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Time saving and effective language course design at The University of Melbourne

Dan Hasan
|
November 4, 2022
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Learner Workload

Context

Language learning, as with many skills, benefits greatly from collaboration. In the classroom setting, this can be seen where students share and clarify concepts among themselves, such as the meaning or pronunciation of a phrase. This results not only in deeper understanding, but the development of a shared understanding through communication. However, with more learning happening online, how can this interaction be maintained across different settings? And how can technology be used to support the pedagogy of language teaching without an increased demand on instructors?

Dr. Yasuhisa Watanabe, senior lecturer at The University of Melbourne has considered similar questions in his teaching and several of his recent published works. Like many instructors, he has been making use of a variety of different tools and programs aimed at digitising or streamlining elements in his course – Variation in Japanese Language. In recent iterations of this course, FeedbackFruits Interactive Study Materials and Peer Review were used inside the Canvas LMS to give students “a way for students to learn from each other”, and for the instructor to maintain oversight into their progress - as well as potential problems - throughout the semester.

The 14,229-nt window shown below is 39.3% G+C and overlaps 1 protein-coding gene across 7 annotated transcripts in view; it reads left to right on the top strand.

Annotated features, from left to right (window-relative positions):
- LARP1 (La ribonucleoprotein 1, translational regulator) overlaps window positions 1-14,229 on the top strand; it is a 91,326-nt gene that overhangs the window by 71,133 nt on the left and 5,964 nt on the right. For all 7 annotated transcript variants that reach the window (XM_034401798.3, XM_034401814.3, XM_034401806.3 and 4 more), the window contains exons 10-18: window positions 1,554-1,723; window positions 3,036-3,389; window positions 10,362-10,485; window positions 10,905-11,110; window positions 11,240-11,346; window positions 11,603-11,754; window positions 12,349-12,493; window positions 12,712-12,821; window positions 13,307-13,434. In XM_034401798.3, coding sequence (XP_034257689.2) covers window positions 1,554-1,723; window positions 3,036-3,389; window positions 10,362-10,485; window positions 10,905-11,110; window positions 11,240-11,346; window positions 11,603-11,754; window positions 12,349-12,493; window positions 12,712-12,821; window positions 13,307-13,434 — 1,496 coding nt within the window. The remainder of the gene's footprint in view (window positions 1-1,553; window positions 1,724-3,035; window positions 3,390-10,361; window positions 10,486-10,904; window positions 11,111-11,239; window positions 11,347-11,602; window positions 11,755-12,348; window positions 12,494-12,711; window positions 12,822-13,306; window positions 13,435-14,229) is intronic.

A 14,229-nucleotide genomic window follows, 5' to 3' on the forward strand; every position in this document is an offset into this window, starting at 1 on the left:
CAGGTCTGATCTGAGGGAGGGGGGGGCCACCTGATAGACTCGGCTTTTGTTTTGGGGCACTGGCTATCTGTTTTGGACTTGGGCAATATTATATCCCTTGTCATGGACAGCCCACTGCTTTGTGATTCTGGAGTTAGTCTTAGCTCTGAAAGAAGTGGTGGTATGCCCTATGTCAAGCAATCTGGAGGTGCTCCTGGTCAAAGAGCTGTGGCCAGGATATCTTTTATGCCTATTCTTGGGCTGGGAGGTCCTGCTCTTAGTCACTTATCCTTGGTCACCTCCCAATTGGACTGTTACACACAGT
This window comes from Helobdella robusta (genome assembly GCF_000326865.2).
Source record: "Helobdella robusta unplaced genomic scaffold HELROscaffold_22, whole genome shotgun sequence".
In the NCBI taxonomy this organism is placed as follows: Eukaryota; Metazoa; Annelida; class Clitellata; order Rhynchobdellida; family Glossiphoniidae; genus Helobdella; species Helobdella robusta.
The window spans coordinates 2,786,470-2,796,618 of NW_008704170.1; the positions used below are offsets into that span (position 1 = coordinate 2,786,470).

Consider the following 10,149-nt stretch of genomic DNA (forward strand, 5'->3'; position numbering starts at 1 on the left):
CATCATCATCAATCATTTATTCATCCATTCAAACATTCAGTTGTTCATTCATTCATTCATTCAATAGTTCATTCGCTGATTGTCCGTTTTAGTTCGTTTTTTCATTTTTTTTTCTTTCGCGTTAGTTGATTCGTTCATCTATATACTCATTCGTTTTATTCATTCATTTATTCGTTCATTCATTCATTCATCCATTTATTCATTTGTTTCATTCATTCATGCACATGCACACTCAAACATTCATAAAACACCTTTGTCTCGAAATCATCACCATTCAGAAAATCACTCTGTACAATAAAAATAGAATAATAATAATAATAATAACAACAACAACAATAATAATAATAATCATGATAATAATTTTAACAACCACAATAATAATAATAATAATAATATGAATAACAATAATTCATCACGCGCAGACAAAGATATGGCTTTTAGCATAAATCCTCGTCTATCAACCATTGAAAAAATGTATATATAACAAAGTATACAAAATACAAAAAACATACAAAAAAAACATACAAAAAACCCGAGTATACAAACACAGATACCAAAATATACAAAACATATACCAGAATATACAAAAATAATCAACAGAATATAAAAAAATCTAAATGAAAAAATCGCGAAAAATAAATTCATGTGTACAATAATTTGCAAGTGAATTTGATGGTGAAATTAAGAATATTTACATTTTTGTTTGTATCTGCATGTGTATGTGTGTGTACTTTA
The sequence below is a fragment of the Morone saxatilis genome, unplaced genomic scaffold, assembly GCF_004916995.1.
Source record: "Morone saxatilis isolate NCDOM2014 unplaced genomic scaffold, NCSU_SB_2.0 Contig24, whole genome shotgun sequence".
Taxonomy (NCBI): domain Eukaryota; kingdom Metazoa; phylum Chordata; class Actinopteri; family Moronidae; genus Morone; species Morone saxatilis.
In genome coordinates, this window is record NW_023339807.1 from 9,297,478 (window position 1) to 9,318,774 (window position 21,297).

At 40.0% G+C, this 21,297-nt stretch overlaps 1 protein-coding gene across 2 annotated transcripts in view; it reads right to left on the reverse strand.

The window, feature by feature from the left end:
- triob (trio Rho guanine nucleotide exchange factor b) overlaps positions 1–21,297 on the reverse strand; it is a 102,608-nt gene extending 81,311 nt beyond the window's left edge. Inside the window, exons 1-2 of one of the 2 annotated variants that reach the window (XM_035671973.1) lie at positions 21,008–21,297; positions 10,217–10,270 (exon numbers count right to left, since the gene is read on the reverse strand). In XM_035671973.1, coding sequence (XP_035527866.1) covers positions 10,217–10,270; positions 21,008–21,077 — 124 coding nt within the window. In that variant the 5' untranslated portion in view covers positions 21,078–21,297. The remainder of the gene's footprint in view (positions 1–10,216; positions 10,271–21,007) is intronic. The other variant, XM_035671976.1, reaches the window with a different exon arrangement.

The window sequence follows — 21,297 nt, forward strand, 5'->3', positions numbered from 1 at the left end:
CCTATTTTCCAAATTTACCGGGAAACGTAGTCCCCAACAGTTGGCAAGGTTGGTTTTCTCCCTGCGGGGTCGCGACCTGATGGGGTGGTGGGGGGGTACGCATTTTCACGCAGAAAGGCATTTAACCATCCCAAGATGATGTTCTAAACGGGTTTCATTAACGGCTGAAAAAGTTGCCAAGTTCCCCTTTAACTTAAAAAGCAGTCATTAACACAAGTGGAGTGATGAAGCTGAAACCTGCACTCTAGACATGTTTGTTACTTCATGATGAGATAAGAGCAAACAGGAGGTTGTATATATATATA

Constructive alignment

Learning objectives

Students can demonstrate, identify, and explain various elements of communication in spoken and written Japanese.

Learning activities

Alongside weekly lectures and seminars, a reflective essay, and oral and written exams, students in this Advanced Japanese language course learned through role-plays and conversations with each other (both in-person and online).

Learning content such as documents and videos were shared with students using Interactive Study Materials, and assignments were reviewed with Peer Review.

FeedbackFruits activities were used as follows:

  • With Interactive Video, the instructor uploaded film clips and embedded open questions at key moments throughout to highlight key points. Students were also encouraged to share their thoughts and questions about the material, giving the instructor oversight into comprehension of the material.